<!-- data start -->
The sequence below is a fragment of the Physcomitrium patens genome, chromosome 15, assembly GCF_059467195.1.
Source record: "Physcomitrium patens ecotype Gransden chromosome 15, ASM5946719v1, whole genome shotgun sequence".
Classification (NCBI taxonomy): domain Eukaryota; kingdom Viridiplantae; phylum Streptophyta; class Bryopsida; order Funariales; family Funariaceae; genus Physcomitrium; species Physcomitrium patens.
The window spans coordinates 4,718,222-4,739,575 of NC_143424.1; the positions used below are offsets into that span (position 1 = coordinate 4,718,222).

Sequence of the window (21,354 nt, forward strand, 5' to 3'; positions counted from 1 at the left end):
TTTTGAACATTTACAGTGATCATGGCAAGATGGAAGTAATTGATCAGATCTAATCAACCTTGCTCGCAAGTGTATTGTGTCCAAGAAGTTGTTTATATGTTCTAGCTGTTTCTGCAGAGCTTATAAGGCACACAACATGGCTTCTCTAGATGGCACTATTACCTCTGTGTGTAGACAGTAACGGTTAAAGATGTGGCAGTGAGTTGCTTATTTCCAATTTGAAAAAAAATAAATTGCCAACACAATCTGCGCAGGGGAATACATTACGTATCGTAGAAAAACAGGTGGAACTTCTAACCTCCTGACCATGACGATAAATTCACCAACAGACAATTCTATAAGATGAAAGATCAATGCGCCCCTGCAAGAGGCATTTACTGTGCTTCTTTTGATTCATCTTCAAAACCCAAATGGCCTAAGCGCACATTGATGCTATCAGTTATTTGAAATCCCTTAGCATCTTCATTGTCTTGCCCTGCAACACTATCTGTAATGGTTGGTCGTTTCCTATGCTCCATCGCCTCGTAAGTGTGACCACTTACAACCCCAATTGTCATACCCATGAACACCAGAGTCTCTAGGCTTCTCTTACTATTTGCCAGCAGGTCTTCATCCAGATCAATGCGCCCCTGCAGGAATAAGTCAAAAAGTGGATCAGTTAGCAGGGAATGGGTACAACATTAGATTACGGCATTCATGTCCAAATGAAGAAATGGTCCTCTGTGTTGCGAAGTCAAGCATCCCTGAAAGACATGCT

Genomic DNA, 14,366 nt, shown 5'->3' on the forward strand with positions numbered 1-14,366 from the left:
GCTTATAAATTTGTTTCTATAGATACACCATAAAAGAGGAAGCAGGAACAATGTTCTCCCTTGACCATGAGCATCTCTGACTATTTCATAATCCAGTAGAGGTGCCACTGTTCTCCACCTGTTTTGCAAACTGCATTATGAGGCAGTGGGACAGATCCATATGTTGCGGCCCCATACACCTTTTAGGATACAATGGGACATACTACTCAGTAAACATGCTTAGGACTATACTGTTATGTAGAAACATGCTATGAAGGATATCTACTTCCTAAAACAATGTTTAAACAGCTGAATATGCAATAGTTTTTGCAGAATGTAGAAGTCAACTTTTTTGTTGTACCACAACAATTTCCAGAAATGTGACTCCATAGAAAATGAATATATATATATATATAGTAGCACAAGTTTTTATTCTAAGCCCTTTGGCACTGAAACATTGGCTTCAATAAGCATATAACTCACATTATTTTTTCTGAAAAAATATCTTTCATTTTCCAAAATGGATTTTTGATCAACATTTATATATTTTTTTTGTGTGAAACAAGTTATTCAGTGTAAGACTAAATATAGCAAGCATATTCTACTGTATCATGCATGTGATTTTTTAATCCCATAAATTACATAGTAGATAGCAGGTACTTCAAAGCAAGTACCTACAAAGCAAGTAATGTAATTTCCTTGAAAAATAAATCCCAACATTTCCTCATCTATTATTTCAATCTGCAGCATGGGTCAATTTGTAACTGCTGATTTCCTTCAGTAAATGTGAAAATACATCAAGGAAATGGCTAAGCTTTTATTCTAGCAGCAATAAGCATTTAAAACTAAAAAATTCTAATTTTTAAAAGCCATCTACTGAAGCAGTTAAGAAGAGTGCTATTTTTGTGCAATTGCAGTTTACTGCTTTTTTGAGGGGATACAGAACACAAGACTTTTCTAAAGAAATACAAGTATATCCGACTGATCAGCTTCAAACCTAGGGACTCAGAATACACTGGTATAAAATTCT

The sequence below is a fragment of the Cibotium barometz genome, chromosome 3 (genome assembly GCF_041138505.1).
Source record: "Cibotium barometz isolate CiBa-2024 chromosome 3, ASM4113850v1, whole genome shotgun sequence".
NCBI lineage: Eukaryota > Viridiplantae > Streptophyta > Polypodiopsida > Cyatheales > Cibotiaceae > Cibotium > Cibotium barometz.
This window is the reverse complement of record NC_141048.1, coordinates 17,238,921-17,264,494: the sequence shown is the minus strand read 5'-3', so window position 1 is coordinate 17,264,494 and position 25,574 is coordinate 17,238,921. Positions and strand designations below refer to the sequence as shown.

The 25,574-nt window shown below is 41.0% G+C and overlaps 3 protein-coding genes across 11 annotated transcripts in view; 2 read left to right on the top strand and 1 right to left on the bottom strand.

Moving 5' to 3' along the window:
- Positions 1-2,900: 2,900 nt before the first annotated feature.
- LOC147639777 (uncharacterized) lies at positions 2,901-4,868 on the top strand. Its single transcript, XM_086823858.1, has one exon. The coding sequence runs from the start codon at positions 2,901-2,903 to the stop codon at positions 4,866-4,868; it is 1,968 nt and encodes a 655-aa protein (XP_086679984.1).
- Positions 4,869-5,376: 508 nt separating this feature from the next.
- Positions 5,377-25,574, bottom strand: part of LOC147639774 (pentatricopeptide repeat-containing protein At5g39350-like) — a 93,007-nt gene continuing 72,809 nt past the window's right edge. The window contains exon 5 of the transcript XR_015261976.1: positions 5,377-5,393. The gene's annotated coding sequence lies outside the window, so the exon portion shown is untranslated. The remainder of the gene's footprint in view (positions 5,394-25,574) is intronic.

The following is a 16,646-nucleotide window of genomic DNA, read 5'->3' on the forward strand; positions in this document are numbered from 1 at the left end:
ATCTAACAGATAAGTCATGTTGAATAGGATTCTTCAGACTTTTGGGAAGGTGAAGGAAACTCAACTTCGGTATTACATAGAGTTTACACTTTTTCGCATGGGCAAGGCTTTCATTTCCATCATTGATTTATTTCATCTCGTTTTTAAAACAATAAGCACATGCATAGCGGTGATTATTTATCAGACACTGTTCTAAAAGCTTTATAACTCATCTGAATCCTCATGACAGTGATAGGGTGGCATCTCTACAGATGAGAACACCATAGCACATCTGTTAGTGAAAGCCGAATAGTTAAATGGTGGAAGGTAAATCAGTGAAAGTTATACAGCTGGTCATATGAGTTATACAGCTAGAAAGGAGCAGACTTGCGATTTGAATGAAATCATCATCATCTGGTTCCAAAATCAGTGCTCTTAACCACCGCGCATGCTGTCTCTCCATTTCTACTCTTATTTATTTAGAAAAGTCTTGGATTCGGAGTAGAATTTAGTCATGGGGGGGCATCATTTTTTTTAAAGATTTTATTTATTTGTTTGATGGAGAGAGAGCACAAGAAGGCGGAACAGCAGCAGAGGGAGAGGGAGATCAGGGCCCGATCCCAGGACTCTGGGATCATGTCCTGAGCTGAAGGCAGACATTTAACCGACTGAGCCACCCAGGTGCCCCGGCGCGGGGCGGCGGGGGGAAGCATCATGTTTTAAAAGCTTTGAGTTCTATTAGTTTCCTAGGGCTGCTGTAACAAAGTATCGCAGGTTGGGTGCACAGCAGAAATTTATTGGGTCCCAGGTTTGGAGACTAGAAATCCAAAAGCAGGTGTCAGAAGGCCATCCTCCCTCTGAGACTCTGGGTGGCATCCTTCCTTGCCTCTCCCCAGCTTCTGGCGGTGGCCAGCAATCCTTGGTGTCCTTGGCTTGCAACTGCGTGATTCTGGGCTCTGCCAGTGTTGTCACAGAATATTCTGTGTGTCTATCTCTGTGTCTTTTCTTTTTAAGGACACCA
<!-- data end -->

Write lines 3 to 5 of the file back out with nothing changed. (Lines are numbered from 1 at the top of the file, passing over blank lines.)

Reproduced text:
Classification (NCBI taxonomy): domain Eukaryota; kingdom Viridiplantae; phylum Streptophyta; class Bryopsida; order Funariales; family Funariaceae; genus Physcomitrium; species Physcomitrium patens.
The window spans coordinates 4,718,222-4,739,575 of NC_143424.1; the positions used below are offsets into that span (position 1 = coordinate 4,718,222).

Sequence of the window (21,354 nt, forward strand, 5' to 3'; positions counted from 1 at the left end):